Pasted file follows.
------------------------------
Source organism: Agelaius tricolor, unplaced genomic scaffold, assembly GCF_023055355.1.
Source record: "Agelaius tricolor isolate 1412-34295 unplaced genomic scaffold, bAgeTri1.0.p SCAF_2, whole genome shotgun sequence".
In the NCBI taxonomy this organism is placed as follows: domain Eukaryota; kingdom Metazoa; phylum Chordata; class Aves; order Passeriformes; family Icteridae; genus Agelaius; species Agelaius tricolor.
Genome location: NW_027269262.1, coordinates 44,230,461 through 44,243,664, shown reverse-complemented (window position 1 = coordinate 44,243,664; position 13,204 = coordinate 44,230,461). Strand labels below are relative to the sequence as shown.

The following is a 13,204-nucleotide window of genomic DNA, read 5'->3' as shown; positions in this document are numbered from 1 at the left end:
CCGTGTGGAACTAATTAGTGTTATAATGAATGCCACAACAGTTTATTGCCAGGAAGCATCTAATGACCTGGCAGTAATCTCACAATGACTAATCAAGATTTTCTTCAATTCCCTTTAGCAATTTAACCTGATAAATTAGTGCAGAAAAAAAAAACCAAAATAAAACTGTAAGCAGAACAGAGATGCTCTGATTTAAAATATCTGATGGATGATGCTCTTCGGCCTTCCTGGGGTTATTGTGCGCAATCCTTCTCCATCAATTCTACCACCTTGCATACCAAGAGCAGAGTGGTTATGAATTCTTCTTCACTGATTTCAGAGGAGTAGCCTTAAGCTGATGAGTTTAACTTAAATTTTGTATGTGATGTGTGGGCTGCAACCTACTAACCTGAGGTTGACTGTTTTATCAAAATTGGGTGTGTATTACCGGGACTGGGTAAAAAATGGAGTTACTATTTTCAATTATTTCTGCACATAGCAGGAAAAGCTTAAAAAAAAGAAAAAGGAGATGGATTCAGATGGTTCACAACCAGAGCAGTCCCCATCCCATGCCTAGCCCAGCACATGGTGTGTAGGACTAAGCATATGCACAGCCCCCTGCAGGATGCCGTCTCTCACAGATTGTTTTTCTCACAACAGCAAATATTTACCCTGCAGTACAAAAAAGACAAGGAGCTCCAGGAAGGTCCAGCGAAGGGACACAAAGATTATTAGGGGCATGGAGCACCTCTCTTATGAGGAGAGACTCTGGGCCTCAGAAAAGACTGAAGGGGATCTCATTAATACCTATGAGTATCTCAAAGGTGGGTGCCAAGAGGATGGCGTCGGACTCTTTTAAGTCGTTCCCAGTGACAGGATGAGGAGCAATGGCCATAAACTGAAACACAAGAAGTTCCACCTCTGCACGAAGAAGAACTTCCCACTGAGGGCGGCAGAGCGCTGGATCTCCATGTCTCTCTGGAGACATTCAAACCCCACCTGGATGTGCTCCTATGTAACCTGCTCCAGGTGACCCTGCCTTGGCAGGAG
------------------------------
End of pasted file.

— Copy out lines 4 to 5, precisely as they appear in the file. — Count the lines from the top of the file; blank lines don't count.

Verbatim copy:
Genome location: NW_027269262.1, coordinates 44,230,461 through 44,243,664, shown reverse-complemented (window position 1 = coordinate 44,243,664; position 13,204 = coordinate 44,230,461). Strand labels below are relative to the sequence as shown.

The following is a 13,204-nucleotide window of genomic DNA, read 5'->3' as shown; positions in this document are numbered from 1 at the left end: